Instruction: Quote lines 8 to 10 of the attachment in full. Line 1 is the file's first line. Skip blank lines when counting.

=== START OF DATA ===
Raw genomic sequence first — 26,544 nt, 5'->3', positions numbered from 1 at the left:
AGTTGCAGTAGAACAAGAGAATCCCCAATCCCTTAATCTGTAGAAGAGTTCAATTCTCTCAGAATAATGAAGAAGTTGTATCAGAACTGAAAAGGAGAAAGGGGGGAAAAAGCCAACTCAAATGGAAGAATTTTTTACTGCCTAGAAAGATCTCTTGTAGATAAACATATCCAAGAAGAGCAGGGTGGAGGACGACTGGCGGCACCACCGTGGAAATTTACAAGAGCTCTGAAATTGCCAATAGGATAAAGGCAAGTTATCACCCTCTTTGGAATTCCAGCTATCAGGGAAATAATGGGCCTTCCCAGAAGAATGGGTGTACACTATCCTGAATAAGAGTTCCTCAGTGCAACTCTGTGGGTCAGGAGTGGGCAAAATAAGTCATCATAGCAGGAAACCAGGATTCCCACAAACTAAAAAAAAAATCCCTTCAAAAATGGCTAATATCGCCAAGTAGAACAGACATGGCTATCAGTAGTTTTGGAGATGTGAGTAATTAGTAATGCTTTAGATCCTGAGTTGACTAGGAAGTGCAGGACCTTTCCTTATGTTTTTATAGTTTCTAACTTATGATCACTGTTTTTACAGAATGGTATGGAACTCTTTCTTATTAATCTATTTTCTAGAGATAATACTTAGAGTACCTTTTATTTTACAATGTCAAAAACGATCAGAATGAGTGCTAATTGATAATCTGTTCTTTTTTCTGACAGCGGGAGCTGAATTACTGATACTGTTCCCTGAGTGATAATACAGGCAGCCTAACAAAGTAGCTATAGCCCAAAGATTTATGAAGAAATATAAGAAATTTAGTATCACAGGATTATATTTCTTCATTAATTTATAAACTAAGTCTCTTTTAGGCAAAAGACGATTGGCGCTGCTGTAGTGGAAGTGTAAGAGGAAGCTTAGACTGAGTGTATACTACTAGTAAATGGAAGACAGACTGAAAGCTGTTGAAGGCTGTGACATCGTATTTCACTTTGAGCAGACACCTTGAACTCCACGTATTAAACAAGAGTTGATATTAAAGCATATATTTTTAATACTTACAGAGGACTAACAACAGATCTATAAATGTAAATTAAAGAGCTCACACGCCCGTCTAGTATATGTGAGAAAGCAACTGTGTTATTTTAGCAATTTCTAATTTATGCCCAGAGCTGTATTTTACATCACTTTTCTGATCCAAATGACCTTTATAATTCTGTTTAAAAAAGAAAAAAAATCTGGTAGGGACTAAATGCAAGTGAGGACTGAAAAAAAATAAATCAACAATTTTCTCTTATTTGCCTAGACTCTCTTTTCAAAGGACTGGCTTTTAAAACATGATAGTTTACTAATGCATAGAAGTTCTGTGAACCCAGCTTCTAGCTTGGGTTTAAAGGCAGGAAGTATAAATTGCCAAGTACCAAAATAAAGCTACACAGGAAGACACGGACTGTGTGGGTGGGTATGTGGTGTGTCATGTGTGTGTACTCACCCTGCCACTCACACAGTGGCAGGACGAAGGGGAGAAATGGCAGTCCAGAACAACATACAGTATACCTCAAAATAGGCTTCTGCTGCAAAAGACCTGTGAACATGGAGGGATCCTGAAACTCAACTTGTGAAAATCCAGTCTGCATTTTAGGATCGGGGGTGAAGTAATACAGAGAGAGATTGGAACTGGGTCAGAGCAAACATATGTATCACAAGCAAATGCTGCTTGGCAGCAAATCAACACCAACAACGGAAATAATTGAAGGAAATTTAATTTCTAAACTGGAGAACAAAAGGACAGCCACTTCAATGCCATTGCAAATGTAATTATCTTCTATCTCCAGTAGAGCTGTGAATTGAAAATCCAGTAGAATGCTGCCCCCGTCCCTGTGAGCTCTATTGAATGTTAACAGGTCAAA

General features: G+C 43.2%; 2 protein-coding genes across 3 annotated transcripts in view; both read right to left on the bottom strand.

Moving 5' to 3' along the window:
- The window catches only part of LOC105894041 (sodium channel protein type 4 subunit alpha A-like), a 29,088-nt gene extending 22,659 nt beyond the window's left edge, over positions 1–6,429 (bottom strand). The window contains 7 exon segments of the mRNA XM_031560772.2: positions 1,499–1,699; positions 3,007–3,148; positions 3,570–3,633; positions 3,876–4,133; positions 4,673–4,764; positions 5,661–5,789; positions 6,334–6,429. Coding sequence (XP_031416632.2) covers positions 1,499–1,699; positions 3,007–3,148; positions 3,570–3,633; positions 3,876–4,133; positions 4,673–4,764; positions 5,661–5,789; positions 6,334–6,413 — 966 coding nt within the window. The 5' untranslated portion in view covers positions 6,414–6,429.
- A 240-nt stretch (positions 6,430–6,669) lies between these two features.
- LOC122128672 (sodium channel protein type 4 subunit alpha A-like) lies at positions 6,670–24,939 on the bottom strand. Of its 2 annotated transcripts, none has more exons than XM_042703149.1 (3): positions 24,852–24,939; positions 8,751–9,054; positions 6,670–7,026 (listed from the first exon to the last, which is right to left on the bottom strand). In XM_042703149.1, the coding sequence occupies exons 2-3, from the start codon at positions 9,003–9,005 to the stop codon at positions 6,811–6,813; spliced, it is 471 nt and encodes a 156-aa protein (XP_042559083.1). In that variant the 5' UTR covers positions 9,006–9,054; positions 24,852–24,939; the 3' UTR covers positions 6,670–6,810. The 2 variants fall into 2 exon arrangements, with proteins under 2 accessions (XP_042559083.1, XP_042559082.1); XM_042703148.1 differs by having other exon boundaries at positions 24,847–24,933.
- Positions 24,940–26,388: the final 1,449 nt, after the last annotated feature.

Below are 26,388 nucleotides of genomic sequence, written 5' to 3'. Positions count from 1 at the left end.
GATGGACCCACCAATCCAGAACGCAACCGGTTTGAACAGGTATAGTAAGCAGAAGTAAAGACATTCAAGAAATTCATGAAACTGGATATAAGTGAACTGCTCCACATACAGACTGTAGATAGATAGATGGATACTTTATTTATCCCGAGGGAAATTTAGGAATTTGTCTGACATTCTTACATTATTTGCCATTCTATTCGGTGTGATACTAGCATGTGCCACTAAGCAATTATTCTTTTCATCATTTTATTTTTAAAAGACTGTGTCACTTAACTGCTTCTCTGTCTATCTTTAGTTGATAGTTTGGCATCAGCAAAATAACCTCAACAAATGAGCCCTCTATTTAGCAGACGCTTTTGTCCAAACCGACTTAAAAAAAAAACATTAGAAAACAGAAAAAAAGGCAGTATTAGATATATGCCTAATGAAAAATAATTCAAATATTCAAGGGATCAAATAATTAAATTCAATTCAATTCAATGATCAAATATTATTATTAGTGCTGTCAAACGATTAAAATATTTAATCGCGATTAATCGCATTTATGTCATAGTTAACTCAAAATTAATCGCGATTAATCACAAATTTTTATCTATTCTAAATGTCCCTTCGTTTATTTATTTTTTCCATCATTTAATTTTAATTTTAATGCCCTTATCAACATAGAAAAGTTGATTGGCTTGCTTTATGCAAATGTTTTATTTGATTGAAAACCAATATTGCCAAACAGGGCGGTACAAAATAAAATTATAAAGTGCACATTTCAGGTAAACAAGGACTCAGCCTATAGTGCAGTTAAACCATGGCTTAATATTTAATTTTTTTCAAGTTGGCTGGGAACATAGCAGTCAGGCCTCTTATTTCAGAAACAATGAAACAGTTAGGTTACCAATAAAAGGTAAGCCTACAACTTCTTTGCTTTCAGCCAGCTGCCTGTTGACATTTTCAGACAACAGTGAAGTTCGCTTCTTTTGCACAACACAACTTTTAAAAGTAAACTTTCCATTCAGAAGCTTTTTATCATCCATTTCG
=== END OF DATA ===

- Positions 24,940–26,388: the final 1,449 nt, after the last annotated feature.

Below are 26,388 nucleotides of genomic sequence, written 5' to 3'. Positions count from 1 at the left end.
GATGGACCCACCAATCCAGAACGCAACCGGTTTGAACAGGTATAGTAAGCAGAAGTAAAGACATTCAAGAAATTCATGAAACTGGATATAAGTGAACTGCTCCACATACAGACTGTAGATAGATAGATGGATACTTTATTTATCCCGAGGGAAATTTAGGAATTTGTCTGACATTCTTACATTATTTGCCATTCTATTCGGTGTGATACTAGCATGTGCCACTAAGCAATTATTCTTTTCATCATTTTATTTTTAAAAGACTGTGTCACTTAACTGCTTCTCTGTCTATCTTTAGTTGATAGTTTGGCATCAGCAAAATAACCTCAACAAATGAGCCCTCTATTTAGCAGACGCTTTTGTCCAAACCGACTTAAAAAAAAAACATTAGAAAACAGAAAAAAAGGCAGTATTAGATATATGCCTAATGAAAAATAATTCAAATATTCAAGGGATCAAATAATTAAATTCAATTCAATTCAATGATCAAATATTATTATTAGTGCTGTCAAACGATTAAAATATTTAATCGCGATTAATCGCATTTATGTCATAGTTAACTCAAAATTAATCGCGATTAATCACAAATTTTTATCTATTCTAAATGTCCCTTCGTTTATTTATTTTTTCCATCATTTAATTTTAATTTTAATGCCCTTATCAACATAGAAAAGTTGATTGGCTTGCTTTATGCAAATGTTTTATTTGATTGAAAACCAATATTGCCAAACAGGGCGGTACAAAATAAAATTATAAAGTGCACATTTCAGGTAAACAAGGACTCAGCCTATAGTGCAGTTAAACCATGGCTTAATATTTAATTTTTTTCAAGTTGGCTGGGAACATAGCAGTCAGGCCTCTTATTTCAGAAACAATGAAACAGTTAGGTTACCAATAAAAGGTAAGCCTACAACTTCTTTGCTTTCAGCCAGCTGCCTGTTGACATTTTCAGACAACAGTGAAGTTCGCTTCTTTTGCACAACACAACTTTTAAAAGTAAACTTTCCATTCAGAAGCTTTTTATCATCCATTTCG